‘Fifty Shades of Grey’ – I wish I had thought of that title for my blog. Can you imagine how many visitors I’d get every day? Disappointed visitors, of course, when they discovered that fifty shades of grey described my hair colour and not my review of a hugely successful erotic novel – which I haven’t read.
No, to me fifty shades of grey describes the colour of the headstones in an old cemetery. (This one is in Rodemack, France.)
Headstone inscriptions don’t usually refer to the deceased person’s steamy sex life, but this one in Moultrie, Georgia did (assuming it is true):
Here lies the father of 29.
He would have had more
But he didn’t have time.
Fifty shades of grey also describes the rocks and sand on a beach. (This one is at Deception Pass in Washington.)
Beaches are thought to be very romantic places, though spring break in Ft. Lauderdale, Florida isn’t so much about romance as ‘Sex on the Beach’.
An early morning fog at Lake Conroe, Texas. A comfy Tete`-a-tete´ chair waits for the couple to sit and enjoy their morning coffee. The air is warm, the fog creates an intimate envelope of fifty shades of grey.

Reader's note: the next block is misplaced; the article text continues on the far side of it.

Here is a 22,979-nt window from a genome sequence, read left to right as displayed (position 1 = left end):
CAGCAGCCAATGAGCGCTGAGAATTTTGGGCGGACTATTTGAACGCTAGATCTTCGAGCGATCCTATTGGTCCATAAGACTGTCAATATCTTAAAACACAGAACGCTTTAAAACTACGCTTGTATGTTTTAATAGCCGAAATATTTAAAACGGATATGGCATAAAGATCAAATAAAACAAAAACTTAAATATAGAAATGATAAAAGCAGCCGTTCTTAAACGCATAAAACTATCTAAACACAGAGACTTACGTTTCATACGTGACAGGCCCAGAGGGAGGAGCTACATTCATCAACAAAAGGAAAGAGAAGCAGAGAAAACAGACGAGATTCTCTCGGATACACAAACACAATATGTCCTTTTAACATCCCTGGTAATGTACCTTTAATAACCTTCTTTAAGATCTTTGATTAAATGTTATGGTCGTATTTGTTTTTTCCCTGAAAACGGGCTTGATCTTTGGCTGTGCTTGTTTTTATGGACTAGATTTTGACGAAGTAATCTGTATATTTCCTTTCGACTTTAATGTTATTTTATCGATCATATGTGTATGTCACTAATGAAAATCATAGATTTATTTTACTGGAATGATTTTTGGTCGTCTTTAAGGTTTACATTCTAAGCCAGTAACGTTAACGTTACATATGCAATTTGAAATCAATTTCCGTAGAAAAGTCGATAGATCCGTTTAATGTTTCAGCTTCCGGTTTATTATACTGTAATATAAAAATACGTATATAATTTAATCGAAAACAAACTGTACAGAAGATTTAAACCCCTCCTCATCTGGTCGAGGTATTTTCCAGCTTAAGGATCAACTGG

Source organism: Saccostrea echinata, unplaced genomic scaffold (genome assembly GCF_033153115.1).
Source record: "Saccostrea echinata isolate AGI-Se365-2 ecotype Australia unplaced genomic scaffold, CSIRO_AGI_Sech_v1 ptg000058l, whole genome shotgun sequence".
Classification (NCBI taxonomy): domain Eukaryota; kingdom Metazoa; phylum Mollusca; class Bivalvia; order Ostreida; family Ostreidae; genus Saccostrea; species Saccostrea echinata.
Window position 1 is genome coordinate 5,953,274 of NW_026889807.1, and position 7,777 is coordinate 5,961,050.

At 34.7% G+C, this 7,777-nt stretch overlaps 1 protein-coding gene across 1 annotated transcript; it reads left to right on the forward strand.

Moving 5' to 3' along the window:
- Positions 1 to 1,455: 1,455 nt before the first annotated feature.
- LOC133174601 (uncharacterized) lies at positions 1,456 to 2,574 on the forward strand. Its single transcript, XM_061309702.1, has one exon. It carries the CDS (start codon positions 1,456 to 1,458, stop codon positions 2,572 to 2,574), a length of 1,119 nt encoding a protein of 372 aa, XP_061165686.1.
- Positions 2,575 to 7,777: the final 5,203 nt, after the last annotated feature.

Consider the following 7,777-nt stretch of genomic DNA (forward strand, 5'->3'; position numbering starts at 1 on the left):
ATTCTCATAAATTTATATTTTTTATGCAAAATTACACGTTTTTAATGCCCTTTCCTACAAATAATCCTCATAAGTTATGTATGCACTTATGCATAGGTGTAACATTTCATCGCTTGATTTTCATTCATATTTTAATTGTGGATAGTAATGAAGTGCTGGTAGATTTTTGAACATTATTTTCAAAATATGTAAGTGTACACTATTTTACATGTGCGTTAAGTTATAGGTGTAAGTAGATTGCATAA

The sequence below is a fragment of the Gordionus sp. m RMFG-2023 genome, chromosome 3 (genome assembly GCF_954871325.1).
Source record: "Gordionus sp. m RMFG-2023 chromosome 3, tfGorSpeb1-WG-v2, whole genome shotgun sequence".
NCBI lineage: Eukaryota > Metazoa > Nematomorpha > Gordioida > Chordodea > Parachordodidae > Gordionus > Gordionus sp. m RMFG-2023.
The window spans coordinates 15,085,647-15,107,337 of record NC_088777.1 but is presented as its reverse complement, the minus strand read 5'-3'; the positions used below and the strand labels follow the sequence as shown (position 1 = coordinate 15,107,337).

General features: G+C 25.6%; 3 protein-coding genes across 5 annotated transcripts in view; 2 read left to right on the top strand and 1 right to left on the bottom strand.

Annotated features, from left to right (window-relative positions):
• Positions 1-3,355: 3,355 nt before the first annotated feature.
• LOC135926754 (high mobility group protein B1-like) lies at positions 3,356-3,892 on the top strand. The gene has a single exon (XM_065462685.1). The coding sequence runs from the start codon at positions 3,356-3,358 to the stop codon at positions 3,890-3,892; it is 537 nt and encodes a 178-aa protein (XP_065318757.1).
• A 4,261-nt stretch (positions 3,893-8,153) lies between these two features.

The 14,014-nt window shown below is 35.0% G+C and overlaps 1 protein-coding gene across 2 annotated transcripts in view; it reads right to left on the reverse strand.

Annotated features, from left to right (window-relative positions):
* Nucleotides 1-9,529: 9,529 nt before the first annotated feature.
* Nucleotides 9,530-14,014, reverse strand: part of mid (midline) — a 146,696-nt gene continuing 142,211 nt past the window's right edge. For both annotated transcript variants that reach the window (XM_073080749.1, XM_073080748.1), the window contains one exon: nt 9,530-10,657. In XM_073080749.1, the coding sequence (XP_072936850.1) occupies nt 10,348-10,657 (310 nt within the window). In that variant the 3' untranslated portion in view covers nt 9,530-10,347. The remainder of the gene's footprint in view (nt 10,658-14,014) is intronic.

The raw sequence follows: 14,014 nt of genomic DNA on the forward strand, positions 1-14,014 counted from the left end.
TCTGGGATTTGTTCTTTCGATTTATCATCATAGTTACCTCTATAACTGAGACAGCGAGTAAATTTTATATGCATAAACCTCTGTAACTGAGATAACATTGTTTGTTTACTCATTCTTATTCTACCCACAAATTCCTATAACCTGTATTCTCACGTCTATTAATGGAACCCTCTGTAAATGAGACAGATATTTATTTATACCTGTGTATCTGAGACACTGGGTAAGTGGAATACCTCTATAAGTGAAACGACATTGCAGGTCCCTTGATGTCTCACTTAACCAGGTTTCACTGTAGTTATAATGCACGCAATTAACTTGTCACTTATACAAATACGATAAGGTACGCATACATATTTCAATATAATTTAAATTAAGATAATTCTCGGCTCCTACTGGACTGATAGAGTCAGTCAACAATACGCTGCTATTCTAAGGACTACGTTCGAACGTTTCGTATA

I have many more photos that are fifty shades of grey and I suppose human intimacy could have taken place at one time or another in many of them. But I really don’t want to know about it, any more than I want to read erotic mommy porn. So, look somewhere else for a review of “Fifty Shades of Grey!”
Gray hairs seem to my fancy like the soft light of the moon, silvering over the evening of life.
– Jean Paul Richter
Scott Feschuk, a sometimes very funny writer for Canada’s MACLEAN’S magazine, wrote a single chapter of a book he called Fifty Shades of Eh. Here is an excerpt:
I gaze upon him with my intrepid eyes. My mouth, which is also intrepid, curls into a sly smile. ”
Did you remember the clamps?” I ask.
“Canadian Tire was closed. But I found a bunch of clothespins in the garage.”
I swoon. My breathing quickens. My heart beats a frantic tattoo as I surrender myself to the anticipation of languid erotic pleasures and several hours of splinter removal.
– Scott Feschuk –